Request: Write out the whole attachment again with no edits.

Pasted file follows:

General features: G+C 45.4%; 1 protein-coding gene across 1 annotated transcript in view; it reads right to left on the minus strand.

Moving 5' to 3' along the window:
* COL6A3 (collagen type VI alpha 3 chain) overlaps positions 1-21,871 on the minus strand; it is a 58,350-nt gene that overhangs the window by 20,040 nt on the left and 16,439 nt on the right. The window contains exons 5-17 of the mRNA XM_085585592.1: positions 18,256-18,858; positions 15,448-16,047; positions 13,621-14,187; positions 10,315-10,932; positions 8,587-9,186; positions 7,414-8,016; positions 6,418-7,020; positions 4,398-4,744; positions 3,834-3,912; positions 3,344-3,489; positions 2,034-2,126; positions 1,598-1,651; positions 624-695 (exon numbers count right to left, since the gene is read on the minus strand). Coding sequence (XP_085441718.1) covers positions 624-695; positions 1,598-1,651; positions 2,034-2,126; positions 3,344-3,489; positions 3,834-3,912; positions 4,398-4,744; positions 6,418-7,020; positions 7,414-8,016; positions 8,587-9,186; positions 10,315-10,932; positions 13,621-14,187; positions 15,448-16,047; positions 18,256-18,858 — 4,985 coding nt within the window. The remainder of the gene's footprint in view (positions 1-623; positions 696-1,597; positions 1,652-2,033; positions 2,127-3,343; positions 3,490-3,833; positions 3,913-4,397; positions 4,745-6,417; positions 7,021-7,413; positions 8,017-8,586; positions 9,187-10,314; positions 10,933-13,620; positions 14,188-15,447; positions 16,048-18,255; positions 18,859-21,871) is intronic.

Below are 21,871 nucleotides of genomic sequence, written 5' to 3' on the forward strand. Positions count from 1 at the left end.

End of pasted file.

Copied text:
General features: G+C 45.4%; 1 protein-coding gene across 1 annotated transcript in view; it reads right to left on the minus strand.

Moving 5' to 3' along the window:
* COL6A3 (collagen type VI alpha 3 chain) overlaps positions 1-21,871 on the minus strand; it is a 58,350-nt gene that overhangs the window by 20,040 nt on the left and 16,439 nt on the right. The window contains exons 5-17 of the mRNA XM_085585592.1: positions 18,256-18,858; positions 15,448-16,047; positions 13,621-14,187; positions 10,315-10,932; positions 8,587-9,186; positions 7,414-8,016; positions 6,418-7,020; positions 4,398-4,744; positions 3,834-3,912; positions 3,344-3,489; positions 2,034-2,126; positions 1,598-1,651; positions 624-695 (exon numbers count right to left, since the gene is read on the minus strand). Coding sequence (XP_085441718.1) covers positions 624-695; positions 1,598-1,651; positions 2,034-2,126; positions 3,344-3,489; positions 3,834-3,912; positions 4,398-4,744; positions 6,418-7,020; positions 7,414-8,016; positions 8,587-9,186; positions 10,315-10,932; positions 13,621-14,187; positions 15,448-16,047; positions 18,256-18,858 — 4,985 coding nt within the window. The remainder of the gene's footprint in view (positions 1-623; positions 696-1,597; positions 1,652-2,033; positions 2,127-3,343; positions 3,490-3,833; positions 3,913-4,397; positions 4,745-6,417; positions 7,021-7,413; positions 8,017-8,586; positions 9,187-10,314; positions 10,933-13,620; positions 14,188-15,447; positions 16,048-18,255; positions 18,859-21,871) is intronic.

Below are 21,871 nucleotides of genomic sequence, written 5' to 3' on the forward strand. Positions count from 1 at the left end.